Ambedkar is Losing, Modi is Winning

Recent events show that Babasaheb Ambedkar’s fears of democracy giving way to dictatorship if the authority of its leaders remains unchecked may not have been unfounded.

Indian Prime Minister Narendra Modi gestures as he addresses the nation from the Red Fort during Independence Day celebrations in Delhi. Credit: Reuters/Adnan Abidi

Indian Prime Minister Narendra Modi gestures as he addresses the nation from the Red Fort during Independence Day celebrations in Delhi. Credit: Reuters/Adnan Abidi

The state of the nation demands a deeper understanding of the constitution of India. The constituent assembly debates provide the best insight into this document, which Babasaheb Ambedkar described as “a fundamental document”. He said, “In fact, the purpose of a constitution is not merely to create the organs of the state but to limit their authority because if no limitation was imposed upon the authority of the organs, there will be complete tyranny and complete oppression. The legislature may be free to frame any law; the executive may be free to take any decision, and the Supreme Court may be free to give any interpretation of the law. It would result in utter chaos”.

Events that have unfolded over the last couple of months may justify these fears. Ater laying the foundation stone of the Ambedkar Memorial in March 2016, Prime Minister Narendra Modi said that, “Baba Saheb was the guardian of human values” and that, “If you make a list of founding fathers whose ideas are most relevant today, Baba Saheb will be right at the top”. He further called upon the nation to unite, saying that, “The time has come when we must once again strengthen the unity of our society. And we can learn about this from Baba Saheb”. He tweeted on November 27 that “To strengthen our democracy it is important for people to know about the aspects of our constitution” and committed himself to India’s constitution in his speech in the Lok Sabha.

But is the executive under Modi really adhering to the constitution as envisioned by Ambedkar and his colleagues in the constituent assembly? It would appear not.

Ambedkar, in defending the special status of the minorities under the constitution had forewarned, “To diehards who have developed a kind of fanaticism against minority protection, I would like to say two things, one is that minorities are an explosive force which, if it erupts, can blow up the whole fabric of the state. The history of Europe bears ample an appalling testimony to this fact. The other is that the minorities in India have agreed to place their existence in the hands of the majority… It is for the majority to realise its duty not to discriminate against minorities…”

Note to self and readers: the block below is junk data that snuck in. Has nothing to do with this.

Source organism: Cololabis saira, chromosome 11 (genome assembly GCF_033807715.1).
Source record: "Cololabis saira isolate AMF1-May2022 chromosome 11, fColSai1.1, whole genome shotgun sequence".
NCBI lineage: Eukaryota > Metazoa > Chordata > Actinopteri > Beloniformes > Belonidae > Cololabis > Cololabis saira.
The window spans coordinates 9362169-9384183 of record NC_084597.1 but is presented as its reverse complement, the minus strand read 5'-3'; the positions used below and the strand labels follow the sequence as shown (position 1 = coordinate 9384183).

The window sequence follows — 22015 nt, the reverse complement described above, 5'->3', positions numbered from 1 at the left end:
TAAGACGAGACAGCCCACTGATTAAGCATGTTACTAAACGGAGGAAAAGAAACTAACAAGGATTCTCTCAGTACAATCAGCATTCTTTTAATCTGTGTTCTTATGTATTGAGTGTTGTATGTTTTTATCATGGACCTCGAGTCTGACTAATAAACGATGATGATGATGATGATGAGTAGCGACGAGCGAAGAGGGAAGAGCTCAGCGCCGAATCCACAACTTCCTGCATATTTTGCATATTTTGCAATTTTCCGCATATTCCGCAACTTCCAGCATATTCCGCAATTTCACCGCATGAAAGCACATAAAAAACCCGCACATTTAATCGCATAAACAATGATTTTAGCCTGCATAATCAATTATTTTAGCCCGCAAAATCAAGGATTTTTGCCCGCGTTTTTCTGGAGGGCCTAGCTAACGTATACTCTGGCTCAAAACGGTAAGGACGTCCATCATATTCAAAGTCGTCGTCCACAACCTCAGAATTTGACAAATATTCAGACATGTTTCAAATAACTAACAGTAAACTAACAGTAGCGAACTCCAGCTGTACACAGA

Actions and inactions by the BJP, its allies and the executive since the 2014 elections demonstrate to the contrary. The fight against Islamic terrorism must be with full force but not against the community.

Ambedkar laid emphasis on constitutional morality, which, borrowing from George Grote, he described as “A paramount reverence for the forms of the constitution, enforcing obedience to authority and acting under and within these forms, yet combined with the habit of open speech, of action subject only to definite legal control, and unrestrained censure of those very authorities as to all their public acts…” But he also said, “Constitutional morality is not a natural sentiment. It has to be cultivated. We must realise that our people have yet to learn it. Democracy in India is only a top-dressing on an Indian soil which is essentially undemocratic”.

Does the government understand and practice constitutional morality? Subversion of institutions like the Reserve Bank of India, Central Vigilance Commission and Central Bureau of Investigation, coupled with attempts to undermine the judiciary and the parliament, say otherwise. The current atmosphere of fear, and attacks on freedom of speech and expression, raise serious issues.